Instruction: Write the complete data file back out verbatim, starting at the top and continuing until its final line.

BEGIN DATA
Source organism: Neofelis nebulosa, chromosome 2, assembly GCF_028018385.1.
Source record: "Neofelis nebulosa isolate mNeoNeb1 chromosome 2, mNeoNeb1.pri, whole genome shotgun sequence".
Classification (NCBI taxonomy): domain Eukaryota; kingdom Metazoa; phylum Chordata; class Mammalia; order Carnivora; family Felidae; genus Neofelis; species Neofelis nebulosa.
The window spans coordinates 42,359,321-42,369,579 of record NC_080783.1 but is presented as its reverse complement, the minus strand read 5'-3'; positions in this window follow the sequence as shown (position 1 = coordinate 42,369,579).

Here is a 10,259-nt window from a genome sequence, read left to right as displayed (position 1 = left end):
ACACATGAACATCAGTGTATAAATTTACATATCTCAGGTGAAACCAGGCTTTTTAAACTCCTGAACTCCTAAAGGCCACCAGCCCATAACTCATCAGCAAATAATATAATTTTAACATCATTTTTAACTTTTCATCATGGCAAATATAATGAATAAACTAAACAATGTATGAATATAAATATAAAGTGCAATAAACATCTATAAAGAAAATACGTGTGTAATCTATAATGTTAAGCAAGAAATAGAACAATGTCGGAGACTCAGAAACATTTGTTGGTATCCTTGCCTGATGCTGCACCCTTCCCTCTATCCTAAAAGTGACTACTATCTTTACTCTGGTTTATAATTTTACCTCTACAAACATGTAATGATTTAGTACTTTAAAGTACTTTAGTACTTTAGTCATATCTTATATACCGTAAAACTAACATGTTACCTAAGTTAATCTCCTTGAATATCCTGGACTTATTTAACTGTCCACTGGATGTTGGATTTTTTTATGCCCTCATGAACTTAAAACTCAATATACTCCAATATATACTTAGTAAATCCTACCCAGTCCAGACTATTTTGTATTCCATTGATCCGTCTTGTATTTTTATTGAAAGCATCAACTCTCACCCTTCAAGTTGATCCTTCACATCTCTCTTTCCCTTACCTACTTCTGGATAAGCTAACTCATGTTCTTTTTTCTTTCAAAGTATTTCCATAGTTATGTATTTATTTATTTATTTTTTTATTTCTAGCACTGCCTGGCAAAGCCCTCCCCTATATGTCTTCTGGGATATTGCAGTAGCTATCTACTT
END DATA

Source organism: Neofelis nebulosa, chromosome 2, assembly GCF_028018385.1.
Source record: "Neofelis nebulosa isolate mNeoNeb1 chromosome 2, mNeoNeb1.pri, whole genome shotgun sequence".
Classification (NCBI taxonomy): domain Eukaryota; kingdom Metazoa; phylum Chordata; class Mammalia; order Carnivora; family Felidae; genus Neofelis; species Neofelis nebulosa.
The window spans coordinates 42,359,321-42,369,579 of record NC_080783.1 but is presented as its reverse complement, the minus strand read 5'-3'; positions in this window follow the sequence as shown (position 1 = coordinate 42,369,579).

Here is a 10,259-nt window from a genome sequence, read left to right as displayed (position 1 = left end):
ACACATGAACATCAGTGTATAAATTTACATATCTCAGGTGAAACCAGGCTTTTTAAACTCCTGAACTCCTAAAGGCCACCAGCCCATAACTCATCAGCAAATAATATAATTTTAACATCATTTTTAACTTTTCATCATGGCAAATATAATGAATAAACTAAACAATGTATGAATATAAATATAAAGTGCAATAAACATCTATAAAGAAAATACGTGTGTAATCTATAATGTTAAGCAAGAAATAGAACAATGTCGGAGACTCAGAAACATTTGTTGGTATCCTTGCCTGATGCTGCACCCTTCCCTCTATCCTAAAAGTGACTACTATCTTTACTCTGGTTTATAATTTTACCTCTACAAACATGTAATGATTTAGTACTTTAAAGTACTTTAGTACTTTAGTCATATCTTATATACCGTAAAACTAACATGTTACCTAAGTTAATCTCCTTGAATATCCTGGACTTATTTAACTGTCCACTGGATGTTGGATTTTTTTATGCCCTCATGAACTTAAAACTCAATATACTCCAATATATACTTAGTAAATCCTACCCAGTCCAGACTATTTTGTATTCCATTGATCCGTCTTGTATTTTTATTGAAAGCATCAACTCTCACCCTTCAAGTTGATCCTTCACATCTCTCTTTCCCTTACCTACTTCTGGATAAGCTAACTCATGTTCTTTTTTCTTTCAAAGTATTTCCATAGTTATGTATTTATTTATTTATTTTTTTATTTCTAGCACTGCCTGGCAAAGCCCTCCCCTATATGTCTTCTGGGATATTGCAGTAGCTATCTACTT